Thoughts on collegiate/professional athletics on med school app

kujaymed

2+ Year Member
Jan 5, 2016
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This is my first year applying. I am a KS resident. I am doing EDP for University of Kansas
-non traditional student
-3.6 gpa 3.4 s gpa
-508 MCAT( 129, 124, 127, 128)
-played d1 collegiate baseball
-drafted 3x by MLB (Tampa Bay Rays, KC Royals, and Milwaukee Brewers)
-played professionally for 3 years
- 600 hour internship in hospital (physician shadowing (PCP, radiologist, orthopedic, sports medicine)
-current medical assistant in clinic(orthopedics, pain management, general surgery, neurology) 1000+ hours
-observed 50-60 hours of surgery (TKA, THA, TSA, ACL repair, etc)
-trip to foreign country and participated in humanitarian efforts
-100+ hours of volunteering (food drives, feeding homeless, boys and girls club, tutoring underserved)
-academic awards in college (all big 12)
-strong LOR's (one from MLB team physician, college coach, internship and MA supervisor, provider I currently work for , ochem professor)
-no research

I am wondering how much athletics will actually help my application. I am concerned athletics has taken away a lot of time that I could have used for medical experiences. Also concerned my gpa might be too low. Any ex athletes on here with some advice? Thank you guys!
 

BeachBlondie

Put some tussin on it!
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Former D-1 athlete, here:

It wasn't really brought up during interviews. Like anything, the only time you'll have an admissions member probe you about it is when they have an interest in subject itself. So, obviously, they'll be able to see that you had other responsibilities aside from class. But, it won't necessarily afford you anything beyond what another EC with comparable commitment time would.
 

TheStallion16

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Currently a D1 tennis player so I can relate. One of my good buddies actually played for the cardinals farm league this past year and is now applying as well. From everyone I've talked to, I think it's definitely going to help you (depending on who reads your app). I think sacrificing everything you have to achieve goals at that high of a level is very transferable to medicine. Definitely talk it up, use it in essays and all that. But like @BeachBlondie said it's definitely going to depend on your interviewer and who reads your app. At they very least, it shows flexibility and time management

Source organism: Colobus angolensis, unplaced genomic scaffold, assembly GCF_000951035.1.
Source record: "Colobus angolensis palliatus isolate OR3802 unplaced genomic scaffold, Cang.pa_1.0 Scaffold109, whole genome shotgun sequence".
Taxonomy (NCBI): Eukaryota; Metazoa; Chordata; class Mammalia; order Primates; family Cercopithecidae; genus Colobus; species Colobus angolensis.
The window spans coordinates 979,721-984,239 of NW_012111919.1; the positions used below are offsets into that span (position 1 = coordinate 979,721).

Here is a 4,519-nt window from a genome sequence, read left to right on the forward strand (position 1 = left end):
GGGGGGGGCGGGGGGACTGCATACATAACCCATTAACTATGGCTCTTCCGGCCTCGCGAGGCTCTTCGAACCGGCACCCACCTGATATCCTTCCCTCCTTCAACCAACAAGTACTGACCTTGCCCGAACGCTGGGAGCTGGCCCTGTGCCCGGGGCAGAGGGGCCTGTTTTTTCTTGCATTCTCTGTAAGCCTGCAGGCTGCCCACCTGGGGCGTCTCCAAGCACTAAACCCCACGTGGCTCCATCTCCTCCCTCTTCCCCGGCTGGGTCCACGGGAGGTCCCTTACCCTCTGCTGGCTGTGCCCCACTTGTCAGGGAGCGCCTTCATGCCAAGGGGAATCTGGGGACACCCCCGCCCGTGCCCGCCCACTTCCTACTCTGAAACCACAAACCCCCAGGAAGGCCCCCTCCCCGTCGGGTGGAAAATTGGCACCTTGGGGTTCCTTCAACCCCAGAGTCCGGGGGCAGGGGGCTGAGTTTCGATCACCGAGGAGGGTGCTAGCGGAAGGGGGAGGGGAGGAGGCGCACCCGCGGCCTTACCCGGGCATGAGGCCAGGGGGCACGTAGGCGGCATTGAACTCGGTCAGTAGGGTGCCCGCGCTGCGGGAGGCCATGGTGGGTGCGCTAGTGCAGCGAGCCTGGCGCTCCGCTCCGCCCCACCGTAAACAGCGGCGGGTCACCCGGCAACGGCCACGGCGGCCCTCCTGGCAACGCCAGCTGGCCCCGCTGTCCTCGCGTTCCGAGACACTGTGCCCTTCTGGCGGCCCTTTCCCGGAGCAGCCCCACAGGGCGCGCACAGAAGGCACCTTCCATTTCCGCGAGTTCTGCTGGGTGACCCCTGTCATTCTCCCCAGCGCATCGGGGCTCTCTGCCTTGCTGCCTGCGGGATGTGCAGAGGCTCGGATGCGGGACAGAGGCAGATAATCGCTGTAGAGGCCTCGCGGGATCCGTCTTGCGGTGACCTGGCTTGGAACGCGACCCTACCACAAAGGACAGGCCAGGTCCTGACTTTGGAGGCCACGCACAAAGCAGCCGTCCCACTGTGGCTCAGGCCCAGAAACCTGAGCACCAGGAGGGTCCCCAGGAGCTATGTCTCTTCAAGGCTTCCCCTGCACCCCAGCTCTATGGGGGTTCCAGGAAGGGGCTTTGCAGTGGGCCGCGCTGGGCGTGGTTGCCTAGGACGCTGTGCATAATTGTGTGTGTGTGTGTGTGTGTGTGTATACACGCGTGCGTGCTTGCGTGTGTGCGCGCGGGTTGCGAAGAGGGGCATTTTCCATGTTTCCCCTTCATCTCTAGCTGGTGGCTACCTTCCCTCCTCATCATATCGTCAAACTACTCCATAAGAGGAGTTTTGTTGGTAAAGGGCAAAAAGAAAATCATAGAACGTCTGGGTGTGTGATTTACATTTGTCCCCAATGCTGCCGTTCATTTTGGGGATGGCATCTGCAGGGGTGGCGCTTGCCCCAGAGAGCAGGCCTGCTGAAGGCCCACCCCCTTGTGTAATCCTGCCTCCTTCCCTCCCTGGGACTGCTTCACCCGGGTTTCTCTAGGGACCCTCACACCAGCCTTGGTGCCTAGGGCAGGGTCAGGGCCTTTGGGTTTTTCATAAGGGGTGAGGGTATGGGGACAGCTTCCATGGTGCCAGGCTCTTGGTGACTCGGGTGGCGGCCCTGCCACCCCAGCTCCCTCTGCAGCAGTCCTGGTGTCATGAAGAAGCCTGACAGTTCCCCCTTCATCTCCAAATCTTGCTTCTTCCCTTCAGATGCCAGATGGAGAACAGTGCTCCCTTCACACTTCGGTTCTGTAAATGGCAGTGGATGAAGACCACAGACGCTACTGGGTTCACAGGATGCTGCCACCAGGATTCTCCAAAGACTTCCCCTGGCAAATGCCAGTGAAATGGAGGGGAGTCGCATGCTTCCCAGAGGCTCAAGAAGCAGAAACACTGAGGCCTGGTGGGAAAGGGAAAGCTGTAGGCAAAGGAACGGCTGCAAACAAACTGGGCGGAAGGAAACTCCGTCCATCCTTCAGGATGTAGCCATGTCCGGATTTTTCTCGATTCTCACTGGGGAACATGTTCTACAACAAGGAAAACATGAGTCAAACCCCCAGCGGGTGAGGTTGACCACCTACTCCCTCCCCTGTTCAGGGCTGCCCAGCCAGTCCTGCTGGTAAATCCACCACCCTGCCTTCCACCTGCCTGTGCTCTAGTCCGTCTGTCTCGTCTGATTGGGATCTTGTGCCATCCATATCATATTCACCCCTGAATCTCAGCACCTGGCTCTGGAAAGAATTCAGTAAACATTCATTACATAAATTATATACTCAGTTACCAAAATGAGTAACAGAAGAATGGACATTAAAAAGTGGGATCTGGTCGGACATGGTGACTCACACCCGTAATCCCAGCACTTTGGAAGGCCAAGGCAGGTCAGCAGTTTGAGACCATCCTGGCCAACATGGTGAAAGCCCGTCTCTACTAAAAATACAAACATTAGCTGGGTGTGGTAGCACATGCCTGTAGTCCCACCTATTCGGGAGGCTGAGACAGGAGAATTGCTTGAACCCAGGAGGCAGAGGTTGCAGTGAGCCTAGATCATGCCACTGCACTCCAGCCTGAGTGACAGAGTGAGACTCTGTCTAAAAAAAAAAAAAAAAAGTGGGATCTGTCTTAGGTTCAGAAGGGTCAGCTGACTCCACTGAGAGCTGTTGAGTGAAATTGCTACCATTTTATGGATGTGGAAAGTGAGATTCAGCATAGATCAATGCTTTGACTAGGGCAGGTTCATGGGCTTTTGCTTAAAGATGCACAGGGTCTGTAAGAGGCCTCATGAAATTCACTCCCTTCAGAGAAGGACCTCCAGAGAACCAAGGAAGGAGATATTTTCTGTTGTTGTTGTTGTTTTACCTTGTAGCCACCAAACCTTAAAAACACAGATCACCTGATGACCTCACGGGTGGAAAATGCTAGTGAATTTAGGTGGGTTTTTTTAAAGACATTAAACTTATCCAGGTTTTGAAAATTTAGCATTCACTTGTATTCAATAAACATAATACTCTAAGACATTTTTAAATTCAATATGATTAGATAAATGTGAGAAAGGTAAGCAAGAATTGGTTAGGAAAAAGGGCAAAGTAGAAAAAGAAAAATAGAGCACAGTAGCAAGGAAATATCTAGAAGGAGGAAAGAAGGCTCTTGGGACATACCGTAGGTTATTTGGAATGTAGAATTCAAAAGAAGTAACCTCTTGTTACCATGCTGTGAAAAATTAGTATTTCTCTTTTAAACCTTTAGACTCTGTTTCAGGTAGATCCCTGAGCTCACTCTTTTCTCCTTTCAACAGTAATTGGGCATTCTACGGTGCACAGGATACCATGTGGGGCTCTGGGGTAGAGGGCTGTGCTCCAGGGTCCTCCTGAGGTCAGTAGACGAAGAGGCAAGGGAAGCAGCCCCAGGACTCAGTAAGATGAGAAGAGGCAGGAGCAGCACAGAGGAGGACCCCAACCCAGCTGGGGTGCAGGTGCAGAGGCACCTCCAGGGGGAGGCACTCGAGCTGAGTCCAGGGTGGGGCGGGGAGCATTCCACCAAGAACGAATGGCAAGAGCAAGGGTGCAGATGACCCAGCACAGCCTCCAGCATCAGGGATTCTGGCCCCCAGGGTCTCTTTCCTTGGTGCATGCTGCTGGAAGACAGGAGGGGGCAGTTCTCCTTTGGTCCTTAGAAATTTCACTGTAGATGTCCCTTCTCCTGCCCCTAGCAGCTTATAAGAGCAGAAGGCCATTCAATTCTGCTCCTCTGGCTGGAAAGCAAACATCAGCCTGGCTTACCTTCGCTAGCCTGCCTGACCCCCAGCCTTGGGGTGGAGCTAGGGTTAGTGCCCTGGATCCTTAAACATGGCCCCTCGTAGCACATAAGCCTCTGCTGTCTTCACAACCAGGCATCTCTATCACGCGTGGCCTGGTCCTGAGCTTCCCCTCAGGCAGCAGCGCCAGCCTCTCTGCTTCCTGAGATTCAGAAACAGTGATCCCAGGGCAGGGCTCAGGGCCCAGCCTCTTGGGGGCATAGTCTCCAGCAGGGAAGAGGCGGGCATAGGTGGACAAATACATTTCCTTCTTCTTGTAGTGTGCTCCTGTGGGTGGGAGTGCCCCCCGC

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DokterMom

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You were a major league professional athlete in a popular sport and still managed very respectable numbers.

How could it not help?
 
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BeachBlondie

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You were a major league professional athlete in a popular sport and still managed very respectable numbers.

How could it not help?
I'm assuming that he wasn't in school at the time -- too much time is required at the professional level between combines, conditioning, practice, travel, press meetings, etc.
 

DokterMom

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I'm assuming that he wasn't in school at the time -- too much time is required at the professional level between combines, conditioning, practice, travel, press meetings, etc.
I'm assuming he played collegiate ball while in college, and that this was time-intensive as well --
 

BeachBlondie

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I'm assuming he played collegiate ball while in college, and that this was time-intensive as well --
It's time intensive, yes. But, we're talking....20 hours per week between conditioning and practice and play. Varies per sport, but that's what I pulled in lacrosse. It didn't turn any heads in my file. At least, not as far as I know -- no one brought it up.
 

LizzyM

the evil queen of numbers
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@Willy38 might be a good mentor for you.
 

TheStallion16

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It's time intensive, yes. But, we're talking....20 hours per week between conditioning and practice and play. Varies per sport, but that's what I pulled in lacrosse. It didn't turn any heads in my file. At least, not as far as I know -- no one brought it up.
No one brought it up, that doesn't mean it wasn't a factor in your acceptance. Bottom line is it won't do anything but help.
 

BeachBlondie

Put some tussin on it!
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No one brought it up, that doesn't mean it wasn't a factor in your acceptance. Bottom line is it won't do anything but help.
That moment when you have to divulge that you were waitlisted.... :laugh::laugh::laugh::laugh:
 
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Pagan FutureDoc

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The only way I can see high level athletics ever hurting an applicant who looks good on paper is if it's something like a UNC Chapel Hill student with a marginal MCAT
 
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Goro

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The fact that have done reasonably well while being an athlete speaks volumes in a positive light.

This is my first year applying. I am a KS resident. I am doing EDP for University of Kansas
-non traditional student
-3.6 gpa 3.4 s gpa
-508 MCAT( 129, 124, 127, 128)
-played d1 collegiate baseball
-drafted 3x by MLB (Tampa Bay Rays, KC Royals, and Milwaukee Brewers)
-played professionally for 3 years
- 600 hour internship in hospital (physician shadowing (PCP, radiologist, orthopedic, sports medicine)
-current medical assistant in clinic(orthopedics, pain management, general surgery, neurology) 1000+ hours